Getting a more accurate picture of someone's brainwaves could simply be a case of lying them down. The boost this gives to the electrical signals that can be read from the brain could improve diagnosis of brain disorders and enhance control of brain-machine interfaces.
Electroencephalography, or EEG, is a relatively cheap, non-invasive way to measure brain activity using a cap of electrodes. But the signal it picks up can be weak, as it must pass through a layer of cerebrospinal fluid (CSF) and the skull before it reaches the scalp and electrodes. It was assumed that the skull was the biggest obstacle in the signal's path. But Justin Rice at The City College of New York wondered whether the depth of the CSF might also be a problem. To investigate, one member of his team took 16 MRI images of his own brain. For half of the scans, he lay on his back, while in the other half he lay on his stomach. As suspected, the brain shifted slightly with gravity.
"The brain is heavy — it's going to move up and down," says Rice. What's more, the depth of the CSF layer changed depending on the researcher's position. "There was an average 1.55 millimetre difference in the thickness" between facing up and down, says Rice. The group then used EEG to monitor the brain activity of 14 volunteers as they carried out five visual tasks. Each repeated the task three times — once sitting down, once lying on their back and once lying on their front. Because the visual cortex is at the back of the brain, Rice's group expected to see a stronger signal when each person was lying on their back — allowing the brain to drop towards the back of the skull, thinning the CSF layer here. Sure enough, in four of the five tasks, this position boosted the EEG signal by around 30 per cent. In the fifth task, the signal was up to 200 per cent stronger. Rice presented the work at the Society for Neuroscience annual meeting in Washington DC in November.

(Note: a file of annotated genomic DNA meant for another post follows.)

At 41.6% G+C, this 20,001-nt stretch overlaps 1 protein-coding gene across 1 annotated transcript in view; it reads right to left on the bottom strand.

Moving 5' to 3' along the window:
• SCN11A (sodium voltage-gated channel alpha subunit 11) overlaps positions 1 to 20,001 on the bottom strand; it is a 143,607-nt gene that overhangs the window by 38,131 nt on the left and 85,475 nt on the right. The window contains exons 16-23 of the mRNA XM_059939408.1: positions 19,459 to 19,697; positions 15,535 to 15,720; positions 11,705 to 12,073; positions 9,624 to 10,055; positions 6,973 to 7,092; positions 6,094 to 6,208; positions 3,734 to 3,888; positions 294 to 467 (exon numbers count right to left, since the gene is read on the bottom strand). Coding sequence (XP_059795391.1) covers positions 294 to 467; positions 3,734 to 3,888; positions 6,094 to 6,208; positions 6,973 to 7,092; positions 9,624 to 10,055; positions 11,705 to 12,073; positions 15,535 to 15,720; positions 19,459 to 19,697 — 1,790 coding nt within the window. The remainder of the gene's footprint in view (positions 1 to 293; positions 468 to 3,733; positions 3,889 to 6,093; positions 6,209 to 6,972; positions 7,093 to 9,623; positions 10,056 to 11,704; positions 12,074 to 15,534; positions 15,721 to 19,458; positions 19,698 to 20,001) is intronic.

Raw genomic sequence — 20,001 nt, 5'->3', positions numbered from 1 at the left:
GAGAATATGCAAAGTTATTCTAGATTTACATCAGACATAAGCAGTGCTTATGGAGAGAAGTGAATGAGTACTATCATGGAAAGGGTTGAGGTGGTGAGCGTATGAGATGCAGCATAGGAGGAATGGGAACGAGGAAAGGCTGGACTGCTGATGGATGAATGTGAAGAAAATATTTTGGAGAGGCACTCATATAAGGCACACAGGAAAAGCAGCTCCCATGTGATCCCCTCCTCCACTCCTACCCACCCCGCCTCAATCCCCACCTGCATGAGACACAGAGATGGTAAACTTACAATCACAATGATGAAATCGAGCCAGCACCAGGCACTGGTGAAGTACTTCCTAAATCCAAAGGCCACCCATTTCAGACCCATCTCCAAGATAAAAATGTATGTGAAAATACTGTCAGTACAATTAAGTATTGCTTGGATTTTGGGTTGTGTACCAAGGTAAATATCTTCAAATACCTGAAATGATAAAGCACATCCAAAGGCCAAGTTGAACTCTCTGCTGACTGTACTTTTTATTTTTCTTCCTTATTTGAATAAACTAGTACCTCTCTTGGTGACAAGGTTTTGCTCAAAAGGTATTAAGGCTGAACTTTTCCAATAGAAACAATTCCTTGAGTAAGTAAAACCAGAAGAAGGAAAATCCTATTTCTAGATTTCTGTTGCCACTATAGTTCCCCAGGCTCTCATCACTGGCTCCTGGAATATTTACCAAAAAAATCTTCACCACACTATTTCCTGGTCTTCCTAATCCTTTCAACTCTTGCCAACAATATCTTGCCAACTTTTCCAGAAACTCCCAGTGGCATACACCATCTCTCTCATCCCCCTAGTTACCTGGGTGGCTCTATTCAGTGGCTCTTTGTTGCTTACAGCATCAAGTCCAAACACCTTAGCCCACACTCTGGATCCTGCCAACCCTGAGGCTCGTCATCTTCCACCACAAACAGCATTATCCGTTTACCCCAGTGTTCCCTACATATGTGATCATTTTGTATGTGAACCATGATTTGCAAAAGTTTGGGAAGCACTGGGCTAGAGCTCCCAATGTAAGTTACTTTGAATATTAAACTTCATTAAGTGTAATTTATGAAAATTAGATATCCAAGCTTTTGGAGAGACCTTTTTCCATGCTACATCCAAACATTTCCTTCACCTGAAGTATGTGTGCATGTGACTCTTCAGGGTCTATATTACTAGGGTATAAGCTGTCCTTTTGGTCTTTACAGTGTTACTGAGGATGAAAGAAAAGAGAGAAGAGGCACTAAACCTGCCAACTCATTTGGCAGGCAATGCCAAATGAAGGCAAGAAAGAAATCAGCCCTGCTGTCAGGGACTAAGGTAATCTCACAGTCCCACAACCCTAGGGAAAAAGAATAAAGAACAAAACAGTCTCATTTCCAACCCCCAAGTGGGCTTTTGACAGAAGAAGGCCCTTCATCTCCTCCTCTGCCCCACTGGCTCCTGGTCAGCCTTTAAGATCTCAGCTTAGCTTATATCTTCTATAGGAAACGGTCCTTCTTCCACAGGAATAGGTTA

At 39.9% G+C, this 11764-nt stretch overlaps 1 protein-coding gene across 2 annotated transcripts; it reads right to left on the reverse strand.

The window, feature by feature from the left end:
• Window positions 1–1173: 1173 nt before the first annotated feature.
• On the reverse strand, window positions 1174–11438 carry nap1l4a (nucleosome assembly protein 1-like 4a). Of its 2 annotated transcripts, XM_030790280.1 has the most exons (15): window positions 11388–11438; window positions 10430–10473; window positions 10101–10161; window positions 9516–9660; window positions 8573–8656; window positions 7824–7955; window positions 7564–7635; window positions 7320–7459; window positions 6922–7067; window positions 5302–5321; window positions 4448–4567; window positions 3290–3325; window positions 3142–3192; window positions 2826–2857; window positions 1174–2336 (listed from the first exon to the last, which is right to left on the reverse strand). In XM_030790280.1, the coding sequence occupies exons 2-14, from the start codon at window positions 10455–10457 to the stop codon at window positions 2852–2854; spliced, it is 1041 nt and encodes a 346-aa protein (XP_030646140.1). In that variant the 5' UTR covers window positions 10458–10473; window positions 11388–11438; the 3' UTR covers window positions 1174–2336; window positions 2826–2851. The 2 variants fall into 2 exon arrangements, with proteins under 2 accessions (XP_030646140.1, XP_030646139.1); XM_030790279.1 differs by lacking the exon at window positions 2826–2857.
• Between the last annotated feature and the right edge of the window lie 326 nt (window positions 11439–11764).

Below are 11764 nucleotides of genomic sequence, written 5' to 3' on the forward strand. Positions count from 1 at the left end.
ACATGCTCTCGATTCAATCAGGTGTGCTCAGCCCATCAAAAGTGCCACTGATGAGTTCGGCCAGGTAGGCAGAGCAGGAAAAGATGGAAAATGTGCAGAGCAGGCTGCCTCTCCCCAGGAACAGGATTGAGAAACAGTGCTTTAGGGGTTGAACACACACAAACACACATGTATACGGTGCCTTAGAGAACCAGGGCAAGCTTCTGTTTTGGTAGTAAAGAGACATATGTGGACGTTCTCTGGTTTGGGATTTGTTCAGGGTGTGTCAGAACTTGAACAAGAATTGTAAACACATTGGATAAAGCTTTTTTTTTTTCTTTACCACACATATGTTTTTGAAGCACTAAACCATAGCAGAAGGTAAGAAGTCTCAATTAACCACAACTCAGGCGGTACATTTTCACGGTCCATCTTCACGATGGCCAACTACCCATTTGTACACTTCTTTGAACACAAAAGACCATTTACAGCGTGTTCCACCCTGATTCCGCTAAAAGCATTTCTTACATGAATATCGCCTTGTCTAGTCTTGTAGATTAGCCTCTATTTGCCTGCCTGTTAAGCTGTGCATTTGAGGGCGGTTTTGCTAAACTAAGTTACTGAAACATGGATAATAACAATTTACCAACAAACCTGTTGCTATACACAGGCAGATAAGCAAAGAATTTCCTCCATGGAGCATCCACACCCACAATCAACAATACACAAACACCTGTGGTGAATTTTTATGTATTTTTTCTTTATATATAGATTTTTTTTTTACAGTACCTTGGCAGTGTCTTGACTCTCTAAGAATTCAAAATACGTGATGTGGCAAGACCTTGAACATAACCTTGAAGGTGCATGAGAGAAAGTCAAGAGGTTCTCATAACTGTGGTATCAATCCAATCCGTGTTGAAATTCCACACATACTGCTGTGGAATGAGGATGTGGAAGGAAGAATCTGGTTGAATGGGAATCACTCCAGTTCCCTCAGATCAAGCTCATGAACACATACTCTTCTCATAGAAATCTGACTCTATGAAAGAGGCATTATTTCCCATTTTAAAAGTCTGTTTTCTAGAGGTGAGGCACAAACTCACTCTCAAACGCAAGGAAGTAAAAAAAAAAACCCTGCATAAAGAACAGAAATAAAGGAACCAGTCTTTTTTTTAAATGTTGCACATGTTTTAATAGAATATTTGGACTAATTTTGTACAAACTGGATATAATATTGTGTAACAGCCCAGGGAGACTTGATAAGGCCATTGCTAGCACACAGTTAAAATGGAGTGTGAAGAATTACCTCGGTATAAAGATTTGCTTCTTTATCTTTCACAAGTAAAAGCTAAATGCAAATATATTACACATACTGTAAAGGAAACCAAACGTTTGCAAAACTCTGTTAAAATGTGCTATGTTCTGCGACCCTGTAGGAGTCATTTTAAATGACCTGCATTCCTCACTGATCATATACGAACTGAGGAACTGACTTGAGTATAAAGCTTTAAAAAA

CSF appears to have an impact on the signal because of its conductivity. "The current takes the path of least resistance, [moving laterally] through the CSF rather than the skull," says Rice. A thinner CSF layer means that more current reaches the skull, creating a stronger signal. The simplicity of head-tilting is likely to make it an attractive option. "People buy huge copper rooms to limit interference with the signal, and they cost hundreds of thousands of dollars," Rice says. This is much more cost effective." The discovery should be taken into account by clinicians, too, says Rice.
"With neurodegeneration or just normal ageing, the brain shrinks, resulting in a thicker layer of CSF," he says. "This could result in a weaker EEG signal!' Enhanced signals could also be useful in brain-machine interfaces that allow people to move robotic limbs or wheelchairs by thought alone. The same is true for thought-controlled computer games. Jonas Obleser, a neuroscientist at the Max Planck Institute for Human and Cognitive Brain Sciences in Leipzig, Germany, says the findings are a "worthwhile and creative demonstration".
SOURCE : NEW SCIENTIST MAGAZINE DECEMBER 2011